University entrepreneurship: Key to surviving uncertainty

Dwindling government funding and graduate unemployment are just two of the factors contributing to the need for African universities to embrace entrepreneurship in teaching, research, and in the way in which institutions are run, according to an African expert.

“Universities should be run as universities but this needs to be spiced with entrepreneurship so they are able to survive in an uncertain environment,” Rosemond Boohene, associate professor of Enterprise Development at the Centre for Entrepreneurship and Small Enterprise Development at the University of Cape Coast in Ghana, told University World News.

Speaking during a webinar on promoting entrepreneurship in African universities organised by the Association for the Development of Education in Africa through its Working Group on Higher Education and hosted by the Association of African Universities on 18 August, Boohene said in order to emphasise entrepreneurship, a change in mindset was needed.

University-wide entrepreneurship

She said universities tended to think that entrepreneurship education is only applicable to those students reading business programmes, but this was not the case. The need for an entrepreneurial outlook applied to all academic disciplines offered at a university, as well as the administration, research and outreach activities conducted within the university environment.

She noted that entrepreneurship education could be built into the strategic plans of various institutions and implemented as action plans.

Support from top management and stakeholders was critical to the success of such an approach, she said.

“It’s not too hard to promote entrepreneurship education in our universities if one gets the support of top management and also educates stakeholders on the importance of entrepreneurship education to the institution's survival,” she said.

In addition to content, an entrepreneurial approach would also influence mode of delivery, she said. As much as the teaching skills of academics must improve, the infrastructure would also need to be upgraded. Exposing students to the actual practice of entrepreneurship was also necessary.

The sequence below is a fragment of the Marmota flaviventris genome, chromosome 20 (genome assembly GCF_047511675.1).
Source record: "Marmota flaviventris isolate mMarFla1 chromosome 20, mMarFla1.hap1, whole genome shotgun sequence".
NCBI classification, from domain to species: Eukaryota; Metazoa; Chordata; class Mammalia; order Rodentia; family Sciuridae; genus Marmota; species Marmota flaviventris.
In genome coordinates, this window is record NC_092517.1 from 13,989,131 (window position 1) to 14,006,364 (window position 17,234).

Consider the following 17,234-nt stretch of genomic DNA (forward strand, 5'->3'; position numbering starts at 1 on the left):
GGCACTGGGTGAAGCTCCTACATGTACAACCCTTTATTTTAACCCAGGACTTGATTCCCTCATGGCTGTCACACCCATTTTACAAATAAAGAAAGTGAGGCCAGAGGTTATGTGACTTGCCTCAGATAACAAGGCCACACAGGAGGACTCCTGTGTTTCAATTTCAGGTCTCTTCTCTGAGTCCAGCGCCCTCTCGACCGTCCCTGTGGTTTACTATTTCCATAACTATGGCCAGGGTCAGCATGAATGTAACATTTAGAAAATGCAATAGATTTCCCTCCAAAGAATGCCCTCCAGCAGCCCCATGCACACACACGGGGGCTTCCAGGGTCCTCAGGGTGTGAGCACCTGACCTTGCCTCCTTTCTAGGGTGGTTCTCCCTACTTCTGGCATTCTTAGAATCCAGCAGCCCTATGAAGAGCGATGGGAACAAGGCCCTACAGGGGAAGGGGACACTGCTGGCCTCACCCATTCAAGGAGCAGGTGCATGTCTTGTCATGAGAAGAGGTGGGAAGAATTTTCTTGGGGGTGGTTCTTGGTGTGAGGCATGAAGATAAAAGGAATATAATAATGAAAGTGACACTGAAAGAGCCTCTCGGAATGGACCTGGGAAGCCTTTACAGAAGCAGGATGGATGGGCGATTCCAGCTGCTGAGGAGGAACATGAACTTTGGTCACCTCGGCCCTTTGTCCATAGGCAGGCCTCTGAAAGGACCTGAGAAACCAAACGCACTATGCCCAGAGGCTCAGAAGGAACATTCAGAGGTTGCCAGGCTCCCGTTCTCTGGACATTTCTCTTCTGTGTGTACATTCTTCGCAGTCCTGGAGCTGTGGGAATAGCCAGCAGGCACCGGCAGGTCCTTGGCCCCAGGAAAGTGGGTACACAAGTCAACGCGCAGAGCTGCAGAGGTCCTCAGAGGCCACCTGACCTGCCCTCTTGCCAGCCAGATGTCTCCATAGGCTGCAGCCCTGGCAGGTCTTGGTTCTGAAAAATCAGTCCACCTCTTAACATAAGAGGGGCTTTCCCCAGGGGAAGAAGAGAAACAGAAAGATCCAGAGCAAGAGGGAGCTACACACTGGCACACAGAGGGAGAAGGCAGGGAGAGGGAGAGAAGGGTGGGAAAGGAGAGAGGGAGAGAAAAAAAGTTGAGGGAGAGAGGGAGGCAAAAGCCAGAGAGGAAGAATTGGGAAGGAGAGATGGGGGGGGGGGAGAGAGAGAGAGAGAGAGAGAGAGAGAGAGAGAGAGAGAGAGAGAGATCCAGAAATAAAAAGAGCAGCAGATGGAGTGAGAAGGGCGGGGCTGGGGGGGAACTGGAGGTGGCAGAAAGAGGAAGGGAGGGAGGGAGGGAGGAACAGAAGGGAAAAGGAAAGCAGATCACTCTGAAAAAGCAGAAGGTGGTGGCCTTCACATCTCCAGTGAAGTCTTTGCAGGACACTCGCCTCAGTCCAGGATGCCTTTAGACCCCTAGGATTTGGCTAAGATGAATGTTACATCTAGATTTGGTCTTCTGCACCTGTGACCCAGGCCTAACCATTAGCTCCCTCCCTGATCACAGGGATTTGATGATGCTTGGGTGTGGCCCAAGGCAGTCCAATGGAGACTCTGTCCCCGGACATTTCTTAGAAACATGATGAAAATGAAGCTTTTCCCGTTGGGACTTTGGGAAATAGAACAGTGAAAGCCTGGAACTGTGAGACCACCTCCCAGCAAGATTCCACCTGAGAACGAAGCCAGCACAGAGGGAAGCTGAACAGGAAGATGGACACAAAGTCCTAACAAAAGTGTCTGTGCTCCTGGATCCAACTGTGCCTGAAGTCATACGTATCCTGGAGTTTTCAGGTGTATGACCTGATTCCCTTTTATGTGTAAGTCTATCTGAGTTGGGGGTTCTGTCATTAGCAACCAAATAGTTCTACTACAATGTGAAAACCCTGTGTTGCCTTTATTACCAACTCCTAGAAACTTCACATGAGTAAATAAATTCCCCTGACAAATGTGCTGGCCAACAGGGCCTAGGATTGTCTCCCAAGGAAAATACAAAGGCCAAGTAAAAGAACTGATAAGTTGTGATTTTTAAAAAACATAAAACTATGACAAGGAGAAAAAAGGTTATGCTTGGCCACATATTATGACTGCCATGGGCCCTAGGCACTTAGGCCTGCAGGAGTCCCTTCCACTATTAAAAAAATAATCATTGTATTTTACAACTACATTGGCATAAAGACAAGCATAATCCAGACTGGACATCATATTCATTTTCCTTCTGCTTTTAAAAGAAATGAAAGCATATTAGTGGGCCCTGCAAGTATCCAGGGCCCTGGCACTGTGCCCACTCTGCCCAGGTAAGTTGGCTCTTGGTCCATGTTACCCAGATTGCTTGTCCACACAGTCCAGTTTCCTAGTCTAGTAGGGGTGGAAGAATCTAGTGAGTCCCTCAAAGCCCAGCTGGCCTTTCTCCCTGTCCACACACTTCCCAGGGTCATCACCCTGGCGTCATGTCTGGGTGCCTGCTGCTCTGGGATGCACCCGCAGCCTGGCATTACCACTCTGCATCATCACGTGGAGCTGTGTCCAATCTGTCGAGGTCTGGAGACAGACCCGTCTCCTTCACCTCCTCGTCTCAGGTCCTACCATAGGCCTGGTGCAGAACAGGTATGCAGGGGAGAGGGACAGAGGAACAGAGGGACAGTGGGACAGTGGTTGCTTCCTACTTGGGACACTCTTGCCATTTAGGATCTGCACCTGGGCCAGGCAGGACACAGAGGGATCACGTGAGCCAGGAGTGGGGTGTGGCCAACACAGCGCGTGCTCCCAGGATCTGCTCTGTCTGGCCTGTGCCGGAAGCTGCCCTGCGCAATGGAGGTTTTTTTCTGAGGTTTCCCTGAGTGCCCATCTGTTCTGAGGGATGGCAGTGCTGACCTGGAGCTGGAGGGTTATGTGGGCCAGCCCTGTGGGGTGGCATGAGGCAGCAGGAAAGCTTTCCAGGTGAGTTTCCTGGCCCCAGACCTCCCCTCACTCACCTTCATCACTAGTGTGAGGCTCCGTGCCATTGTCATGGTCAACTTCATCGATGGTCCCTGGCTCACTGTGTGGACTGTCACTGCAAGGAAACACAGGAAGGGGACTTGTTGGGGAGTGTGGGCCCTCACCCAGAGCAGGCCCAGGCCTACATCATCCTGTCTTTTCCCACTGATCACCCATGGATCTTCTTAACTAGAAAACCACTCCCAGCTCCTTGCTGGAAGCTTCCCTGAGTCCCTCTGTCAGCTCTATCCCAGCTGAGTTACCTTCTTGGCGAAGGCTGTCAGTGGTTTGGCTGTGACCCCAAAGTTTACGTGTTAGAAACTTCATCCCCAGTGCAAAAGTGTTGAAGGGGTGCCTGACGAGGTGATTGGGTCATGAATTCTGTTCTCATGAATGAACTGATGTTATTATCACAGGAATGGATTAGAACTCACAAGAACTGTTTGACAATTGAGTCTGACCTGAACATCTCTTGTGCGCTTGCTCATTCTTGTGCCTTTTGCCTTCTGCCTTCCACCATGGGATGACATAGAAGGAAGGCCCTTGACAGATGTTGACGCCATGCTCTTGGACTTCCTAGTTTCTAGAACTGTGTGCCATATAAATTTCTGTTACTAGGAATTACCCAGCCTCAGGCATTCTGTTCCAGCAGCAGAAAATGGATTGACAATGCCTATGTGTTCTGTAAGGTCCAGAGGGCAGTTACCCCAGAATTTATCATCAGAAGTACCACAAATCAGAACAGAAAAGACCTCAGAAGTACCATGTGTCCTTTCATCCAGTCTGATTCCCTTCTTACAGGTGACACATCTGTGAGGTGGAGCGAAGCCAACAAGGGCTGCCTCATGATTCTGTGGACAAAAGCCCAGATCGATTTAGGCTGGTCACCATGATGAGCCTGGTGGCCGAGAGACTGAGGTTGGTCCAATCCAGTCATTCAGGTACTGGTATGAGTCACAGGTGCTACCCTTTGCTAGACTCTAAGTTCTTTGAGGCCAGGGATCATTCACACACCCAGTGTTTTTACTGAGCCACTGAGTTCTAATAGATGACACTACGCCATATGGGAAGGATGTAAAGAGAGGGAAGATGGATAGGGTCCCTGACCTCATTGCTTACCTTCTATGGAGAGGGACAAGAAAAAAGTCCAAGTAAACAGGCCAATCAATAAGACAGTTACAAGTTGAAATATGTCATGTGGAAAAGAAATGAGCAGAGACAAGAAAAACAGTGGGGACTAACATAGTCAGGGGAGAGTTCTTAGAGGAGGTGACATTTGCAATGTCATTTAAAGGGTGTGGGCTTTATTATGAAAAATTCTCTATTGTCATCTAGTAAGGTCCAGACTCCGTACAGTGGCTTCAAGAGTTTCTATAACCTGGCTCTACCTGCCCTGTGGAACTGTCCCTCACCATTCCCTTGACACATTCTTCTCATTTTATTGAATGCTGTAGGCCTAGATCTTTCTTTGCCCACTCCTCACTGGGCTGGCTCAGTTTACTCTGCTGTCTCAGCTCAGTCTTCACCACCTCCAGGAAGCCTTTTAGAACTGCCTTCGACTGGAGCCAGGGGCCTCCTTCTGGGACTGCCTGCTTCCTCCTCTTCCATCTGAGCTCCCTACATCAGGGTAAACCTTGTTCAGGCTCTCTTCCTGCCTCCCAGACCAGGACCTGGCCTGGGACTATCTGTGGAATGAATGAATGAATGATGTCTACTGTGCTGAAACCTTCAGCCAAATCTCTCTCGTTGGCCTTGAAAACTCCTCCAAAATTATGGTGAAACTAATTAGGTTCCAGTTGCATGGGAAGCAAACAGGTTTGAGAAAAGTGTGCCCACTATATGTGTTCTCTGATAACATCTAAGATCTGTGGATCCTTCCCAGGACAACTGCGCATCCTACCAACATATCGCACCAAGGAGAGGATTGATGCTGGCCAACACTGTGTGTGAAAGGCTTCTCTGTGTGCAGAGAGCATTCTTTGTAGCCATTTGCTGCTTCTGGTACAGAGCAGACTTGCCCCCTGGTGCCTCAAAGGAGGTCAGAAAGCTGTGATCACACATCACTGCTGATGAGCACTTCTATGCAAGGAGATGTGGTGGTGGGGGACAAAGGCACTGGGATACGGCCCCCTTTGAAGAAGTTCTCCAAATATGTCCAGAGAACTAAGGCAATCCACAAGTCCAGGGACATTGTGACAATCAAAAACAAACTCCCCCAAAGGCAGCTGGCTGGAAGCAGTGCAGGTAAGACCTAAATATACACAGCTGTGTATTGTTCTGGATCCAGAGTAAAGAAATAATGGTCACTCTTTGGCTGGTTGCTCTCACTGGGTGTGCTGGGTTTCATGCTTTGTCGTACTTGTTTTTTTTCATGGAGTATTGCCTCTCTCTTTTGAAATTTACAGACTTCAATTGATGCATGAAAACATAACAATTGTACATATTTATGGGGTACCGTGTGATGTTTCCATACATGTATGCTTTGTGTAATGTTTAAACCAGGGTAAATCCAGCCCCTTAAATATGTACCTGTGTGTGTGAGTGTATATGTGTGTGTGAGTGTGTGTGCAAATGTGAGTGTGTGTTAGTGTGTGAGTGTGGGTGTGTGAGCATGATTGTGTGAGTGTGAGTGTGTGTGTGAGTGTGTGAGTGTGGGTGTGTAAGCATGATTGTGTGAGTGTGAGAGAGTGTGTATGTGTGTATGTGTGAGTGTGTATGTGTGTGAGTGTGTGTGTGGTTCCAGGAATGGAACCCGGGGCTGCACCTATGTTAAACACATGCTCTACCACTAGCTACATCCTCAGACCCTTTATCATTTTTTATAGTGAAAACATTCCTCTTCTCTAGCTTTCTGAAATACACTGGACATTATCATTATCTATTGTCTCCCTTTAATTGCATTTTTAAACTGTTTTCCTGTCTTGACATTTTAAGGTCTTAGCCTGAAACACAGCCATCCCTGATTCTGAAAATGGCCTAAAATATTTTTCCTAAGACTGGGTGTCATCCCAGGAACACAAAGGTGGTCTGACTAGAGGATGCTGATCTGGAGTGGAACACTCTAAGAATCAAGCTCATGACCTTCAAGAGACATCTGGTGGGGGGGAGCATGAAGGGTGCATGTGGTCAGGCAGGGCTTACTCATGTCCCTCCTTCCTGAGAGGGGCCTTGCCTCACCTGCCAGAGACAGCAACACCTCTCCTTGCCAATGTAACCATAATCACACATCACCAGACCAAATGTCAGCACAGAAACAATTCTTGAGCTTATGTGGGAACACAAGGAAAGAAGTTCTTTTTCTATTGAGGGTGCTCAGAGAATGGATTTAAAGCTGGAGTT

Starting in kindergarten

Boohene said entrepreneurship education should start at lower levels of education, including kindergarten, so that by the time students get to university they would have developed an entrepreneurial mindset that would prepare them to start their own business or help their organisations or companies grow.

Such a move called for the involvement of ministries of education and governments.

In Ghana, she said, entrepreneurship education had not yet been introduced at the lower levels (kindergarten, nursery and primary schools) of education.

At the University of Cape Coast, there were two groups of students: those taking the university-wide entrepreneurship course; and those who study the subject as part of their departmental degree programmes.

At the business school, where entrepreneurship forms part of the degree programme, the experiential learning model is applied. Students are taught the theory and then allowed to run a business for a month.

Developing business plans

They then return to deliver a presentation on their business ideas and all these activities are included in the writing of a business plan. According to Boohene, these practical activities are conducted in groups so that students also learn how to work in teams.

Boohene said captains of industry are called on to help with mentoring and coaching of students.

“There is need to build linkages with the ecosystem in the community in which we operate,” she said.

Those taking entrepreneurship as part of the university-wide entrepreneurship course also go through the rudiments of the entrepreneurial process and end with the preparation of a business plan.

In addition to developing an entrepreneurial mindset, Boohene said entrepreneurship training imparted other benefits to students such as understanding how to start a business when conditions allow, preparation for the world of work, and the promotion of academic entrepreneurship.

Role models

While securing funding was always a problem for entrepreneurs, she said if students wanted to build incubators they should find multiple sources of funding.

At the University of Cape Coast, students were encouraged to join a credit savings union as part of their training upon entering the university.

She said if African universities are to produce home-grown entrepreneurs they would do well to follow some of the models being employed by institutions such as Ashesi University in Ghana and Makerere University in Uganda where staff and students are taught and motivated to develop an entrepreneurial mindset in every sphere of the university’s activities and training.